Some history of the capital city now lives only in names and memories
The “Monument aux Morts” was one of the biggest and most carefully-made sculptures in Hanoi during the colonial time, built to commemorate French war martyrs. Photo credit: Kien Thuc
It had two French soldiers on top, one raising a gun and another throwing a bomb. Below are statues representing four major classes of the Vietnamese society at the time – scholars, farmers, workers and traders.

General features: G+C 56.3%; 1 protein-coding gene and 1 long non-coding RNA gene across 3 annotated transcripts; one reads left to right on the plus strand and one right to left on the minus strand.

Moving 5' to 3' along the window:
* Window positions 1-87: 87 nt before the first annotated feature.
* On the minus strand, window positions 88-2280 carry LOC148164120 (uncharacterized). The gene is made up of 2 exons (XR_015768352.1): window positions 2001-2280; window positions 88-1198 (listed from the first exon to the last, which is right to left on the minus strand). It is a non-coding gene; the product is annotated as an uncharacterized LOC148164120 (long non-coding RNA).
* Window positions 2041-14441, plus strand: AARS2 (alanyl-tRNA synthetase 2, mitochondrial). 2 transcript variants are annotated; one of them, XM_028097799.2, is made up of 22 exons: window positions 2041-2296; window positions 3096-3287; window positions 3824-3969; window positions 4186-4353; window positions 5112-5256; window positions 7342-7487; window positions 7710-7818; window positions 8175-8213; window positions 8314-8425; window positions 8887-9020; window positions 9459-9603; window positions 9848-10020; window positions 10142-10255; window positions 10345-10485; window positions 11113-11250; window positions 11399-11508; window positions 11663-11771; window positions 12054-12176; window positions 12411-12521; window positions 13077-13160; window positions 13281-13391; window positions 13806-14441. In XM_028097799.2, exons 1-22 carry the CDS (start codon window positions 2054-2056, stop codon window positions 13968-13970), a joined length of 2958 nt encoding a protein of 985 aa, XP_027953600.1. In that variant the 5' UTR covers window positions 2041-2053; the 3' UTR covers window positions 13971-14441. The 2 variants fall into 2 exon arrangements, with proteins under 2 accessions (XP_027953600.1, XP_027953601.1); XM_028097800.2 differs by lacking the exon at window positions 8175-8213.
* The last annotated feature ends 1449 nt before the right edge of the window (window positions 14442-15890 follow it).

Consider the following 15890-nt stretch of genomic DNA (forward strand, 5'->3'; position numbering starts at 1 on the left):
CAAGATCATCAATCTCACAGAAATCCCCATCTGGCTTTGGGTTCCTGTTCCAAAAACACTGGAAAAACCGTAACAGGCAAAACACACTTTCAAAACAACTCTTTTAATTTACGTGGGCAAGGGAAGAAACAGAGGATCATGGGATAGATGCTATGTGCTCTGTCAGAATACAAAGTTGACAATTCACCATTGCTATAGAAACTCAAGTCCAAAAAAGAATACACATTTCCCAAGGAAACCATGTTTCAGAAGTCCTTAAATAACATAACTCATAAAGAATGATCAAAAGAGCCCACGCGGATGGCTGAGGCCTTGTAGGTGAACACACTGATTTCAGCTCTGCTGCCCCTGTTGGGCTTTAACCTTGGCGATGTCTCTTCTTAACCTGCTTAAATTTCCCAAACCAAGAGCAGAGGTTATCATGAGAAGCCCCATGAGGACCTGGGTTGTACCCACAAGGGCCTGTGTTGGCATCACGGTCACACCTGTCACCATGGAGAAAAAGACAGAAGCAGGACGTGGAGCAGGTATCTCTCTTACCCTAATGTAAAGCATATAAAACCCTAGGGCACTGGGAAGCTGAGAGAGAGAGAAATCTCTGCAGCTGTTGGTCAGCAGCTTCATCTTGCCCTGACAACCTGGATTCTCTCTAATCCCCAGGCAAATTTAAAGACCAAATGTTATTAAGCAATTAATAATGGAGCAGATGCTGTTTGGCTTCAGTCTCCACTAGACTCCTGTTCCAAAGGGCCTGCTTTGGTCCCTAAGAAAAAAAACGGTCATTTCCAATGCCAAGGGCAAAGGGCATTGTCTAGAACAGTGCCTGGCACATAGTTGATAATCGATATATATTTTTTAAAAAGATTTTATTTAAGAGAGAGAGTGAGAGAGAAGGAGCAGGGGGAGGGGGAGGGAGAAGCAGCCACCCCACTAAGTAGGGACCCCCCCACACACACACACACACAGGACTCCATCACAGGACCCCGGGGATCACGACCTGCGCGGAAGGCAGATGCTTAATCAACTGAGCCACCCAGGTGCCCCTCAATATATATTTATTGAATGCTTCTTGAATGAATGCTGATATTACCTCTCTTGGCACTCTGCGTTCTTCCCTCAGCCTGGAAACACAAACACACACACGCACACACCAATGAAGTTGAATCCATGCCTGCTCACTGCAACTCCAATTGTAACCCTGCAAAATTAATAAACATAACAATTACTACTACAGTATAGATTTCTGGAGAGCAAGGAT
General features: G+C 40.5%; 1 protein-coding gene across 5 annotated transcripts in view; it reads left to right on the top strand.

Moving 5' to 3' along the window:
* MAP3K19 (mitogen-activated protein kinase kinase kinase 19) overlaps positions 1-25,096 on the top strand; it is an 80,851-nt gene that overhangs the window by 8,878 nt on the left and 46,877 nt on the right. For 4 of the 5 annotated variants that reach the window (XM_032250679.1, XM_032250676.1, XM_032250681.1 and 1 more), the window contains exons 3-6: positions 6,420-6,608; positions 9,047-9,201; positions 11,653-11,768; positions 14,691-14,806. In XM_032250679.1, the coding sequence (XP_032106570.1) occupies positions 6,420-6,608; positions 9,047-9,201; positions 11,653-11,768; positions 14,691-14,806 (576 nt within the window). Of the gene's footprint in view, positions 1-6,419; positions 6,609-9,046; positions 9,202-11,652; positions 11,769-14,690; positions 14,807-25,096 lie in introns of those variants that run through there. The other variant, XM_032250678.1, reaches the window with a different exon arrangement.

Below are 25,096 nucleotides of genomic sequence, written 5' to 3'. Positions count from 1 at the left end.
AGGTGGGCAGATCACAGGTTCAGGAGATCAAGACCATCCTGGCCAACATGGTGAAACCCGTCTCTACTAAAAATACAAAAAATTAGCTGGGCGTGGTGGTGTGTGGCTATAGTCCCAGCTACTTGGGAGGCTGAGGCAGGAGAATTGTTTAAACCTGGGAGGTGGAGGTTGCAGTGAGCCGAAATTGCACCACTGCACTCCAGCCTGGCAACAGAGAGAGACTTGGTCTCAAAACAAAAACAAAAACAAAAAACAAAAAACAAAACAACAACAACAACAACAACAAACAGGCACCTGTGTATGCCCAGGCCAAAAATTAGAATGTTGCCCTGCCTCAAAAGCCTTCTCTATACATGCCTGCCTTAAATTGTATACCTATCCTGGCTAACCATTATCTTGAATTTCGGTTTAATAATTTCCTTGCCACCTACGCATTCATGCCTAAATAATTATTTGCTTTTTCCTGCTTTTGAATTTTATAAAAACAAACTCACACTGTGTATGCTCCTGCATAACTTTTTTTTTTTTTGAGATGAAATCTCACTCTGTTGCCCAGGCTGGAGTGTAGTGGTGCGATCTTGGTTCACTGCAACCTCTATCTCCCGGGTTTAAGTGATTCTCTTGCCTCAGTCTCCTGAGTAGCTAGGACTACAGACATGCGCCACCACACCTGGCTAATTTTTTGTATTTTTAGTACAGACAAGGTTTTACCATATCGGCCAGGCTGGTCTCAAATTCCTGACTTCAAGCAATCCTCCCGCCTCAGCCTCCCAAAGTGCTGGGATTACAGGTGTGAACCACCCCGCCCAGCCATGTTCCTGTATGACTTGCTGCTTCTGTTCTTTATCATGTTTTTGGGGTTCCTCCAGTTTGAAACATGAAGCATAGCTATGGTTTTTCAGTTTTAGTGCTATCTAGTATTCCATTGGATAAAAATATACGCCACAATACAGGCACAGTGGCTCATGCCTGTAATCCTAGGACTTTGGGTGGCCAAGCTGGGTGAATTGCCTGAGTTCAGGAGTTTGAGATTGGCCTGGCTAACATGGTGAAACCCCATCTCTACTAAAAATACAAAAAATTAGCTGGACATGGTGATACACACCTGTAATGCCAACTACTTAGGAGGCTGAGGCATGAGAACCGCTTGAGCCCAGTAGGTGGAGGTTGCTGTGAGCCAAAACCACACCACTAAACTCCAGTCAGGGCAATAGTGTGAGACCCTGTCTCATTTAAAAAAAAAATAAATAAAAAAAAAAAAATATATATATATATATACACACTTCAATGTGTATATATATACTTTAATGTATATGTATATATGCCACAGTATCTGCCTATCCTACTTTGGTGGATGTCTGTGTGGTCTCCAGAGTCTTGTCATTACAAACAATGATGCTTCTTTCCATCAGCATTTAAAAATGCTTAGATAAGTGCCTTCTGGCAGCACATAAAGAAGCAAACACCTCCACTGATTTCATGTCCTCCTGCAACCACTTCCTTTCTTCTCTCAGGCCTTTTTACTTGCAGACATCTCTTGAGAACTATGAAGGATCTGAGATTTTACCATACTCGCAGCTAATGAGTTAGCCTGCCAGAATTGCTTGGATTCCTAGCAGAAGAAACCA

The scholar statue was of a young man preparing a box of stationery for school (C). The farmer was plowing the field after a buffalo (R), the worker pulling a rickshaw and the young trader carrying her shoulder pole to the market (L).
The farmer statue stood at the most prominent angle and thus locals called it the “Farmer Monument” and the park, which is now Lenin, the Farmer Park.
After Japan usurped France in March 1945, Hanoi mayor Tran Van Lai ordered the destruction of all colonial statutes in public areas, including the bronze ones of the monument (yellow). But its stone pedestal remained until the 1980s. The memory of the monument only exists vaguely among some old people in the capital these days.
You can find the original Vietnamese story here on Kien Thuc